Some days it is really hard not to measure my commitment to making conscious choices simply by the outcomes that result. But the process of “making choices”, of doing so consciously, of recognizing what choices I am making rather than drifting, is the intent. It doesn’t mean I’ll end up with a perfect outcome or even a better outcome.
It is about being aware of my life and the choices I make throughout the day.
As a small sideways digression, people are sharing a popular twitter feed this week about advice from Nora Roberts about balancing work and life, with the idea that instead of saying you’ll keep all the “life balls” in the air and prioritize those over work ones, her advice was that there are glass balls that are fragile and plastic ones that aren’t as important. So you prioritize glass ones over plastic ones. Some days that means you might prioritize a big work project over a walk with your kid. Not that you prioritize all work over your kid, but that big work things are important too and sometimes small life things are in the plastic category. It’s a popular meme / series that gets shared, along with Don’t Sweat the Small Stuff / Know Your Priorities, blah blah blah, but honestly it is mostly worthless since the real challenge is when you have two glass balls in the air and you can only reach one. THAT’s the challenge, not plastic vs. glass, those are easy.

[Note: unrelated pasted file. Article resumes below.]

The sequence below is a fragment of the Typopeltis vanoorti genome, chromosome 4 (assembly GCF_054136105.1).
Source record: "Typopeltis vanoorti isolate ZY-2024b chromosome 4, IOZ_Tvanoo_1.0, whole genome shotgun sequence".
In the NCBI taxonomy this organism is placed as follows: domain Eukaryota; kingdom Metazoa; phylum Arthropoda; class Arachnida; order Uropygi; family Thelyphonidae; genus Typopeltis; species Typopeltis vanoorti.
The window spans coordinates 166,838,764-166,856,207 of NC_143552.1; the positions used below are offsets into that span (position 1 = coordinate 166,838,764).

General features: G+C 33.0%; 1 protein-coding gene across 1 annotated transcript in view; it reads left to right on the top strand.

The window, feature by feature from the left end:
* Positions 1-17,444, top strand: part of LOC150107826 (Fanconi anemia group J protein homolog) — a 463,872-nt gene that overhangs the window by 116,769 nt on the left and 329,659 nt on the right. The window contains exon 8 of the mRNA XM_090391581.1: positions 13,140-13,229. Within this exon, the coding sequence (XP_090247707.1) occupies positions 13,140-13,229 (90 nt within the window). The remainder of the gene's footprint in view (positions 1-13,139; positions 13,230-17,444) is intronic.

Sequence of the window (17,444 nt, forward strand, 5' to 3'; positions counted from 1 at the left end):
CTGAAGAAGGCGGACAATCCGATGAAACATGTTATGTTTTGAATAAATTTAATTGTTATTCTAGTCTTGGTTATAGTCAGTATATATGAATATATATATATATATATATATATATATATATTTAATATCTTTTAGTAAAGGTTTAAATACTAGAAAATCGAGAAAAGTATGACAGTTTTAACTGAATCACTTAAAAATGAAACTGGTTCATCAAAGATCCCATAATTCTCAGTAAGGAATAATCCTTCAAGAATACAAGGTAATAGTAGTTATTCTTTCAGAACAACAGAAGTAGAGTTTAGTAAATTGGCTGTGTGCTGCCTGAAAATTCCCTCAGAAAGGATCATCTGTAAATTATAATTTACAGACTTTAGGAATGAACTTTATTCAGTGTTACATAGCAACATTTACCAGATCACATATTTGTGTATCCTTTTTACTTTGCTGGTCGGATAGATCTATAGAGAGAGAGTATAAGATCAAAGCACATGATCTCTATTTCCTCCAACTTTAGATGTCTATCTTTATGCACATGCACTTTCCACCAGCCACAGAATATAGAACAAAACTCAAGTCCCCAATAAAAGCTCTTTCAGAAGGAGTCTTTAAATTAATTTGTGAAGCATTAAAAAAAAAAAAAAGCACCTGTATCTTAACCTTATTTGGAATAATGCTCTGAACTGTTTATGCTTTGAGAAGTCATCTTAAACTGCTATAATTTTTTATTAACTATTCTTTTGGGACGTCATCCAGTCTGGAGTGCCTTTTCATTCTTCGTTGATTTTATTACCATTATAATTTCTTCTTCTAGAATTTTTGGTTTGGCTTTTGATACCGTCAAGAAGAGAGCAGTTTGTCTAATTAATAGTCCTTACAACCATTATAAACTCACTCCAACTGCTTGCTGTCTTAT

Anyway, the digression is that while the metaphor and methodology breaks down, the real value to me is that it reinforces the recognition that you are indeed making choices. And sometimes those choices are made with the best information you have available and it just doesn’t work out.
This morning, Andrea had a big dental surgery appointment. It wasn’t in our shared calendar last week when I booked a weekly chiro appointment, so I booked it for 8:30. It gives me enough time to get back home to start work. Then Andrea’s appointment overlapped, but we discussed it and decided that I could fit both in — take her to the dentist, rush back across town to the chiro, rush back down to the dentist. It was a good decision to allow me to keep the appointment, which my back needed, albeit rushed. So we did.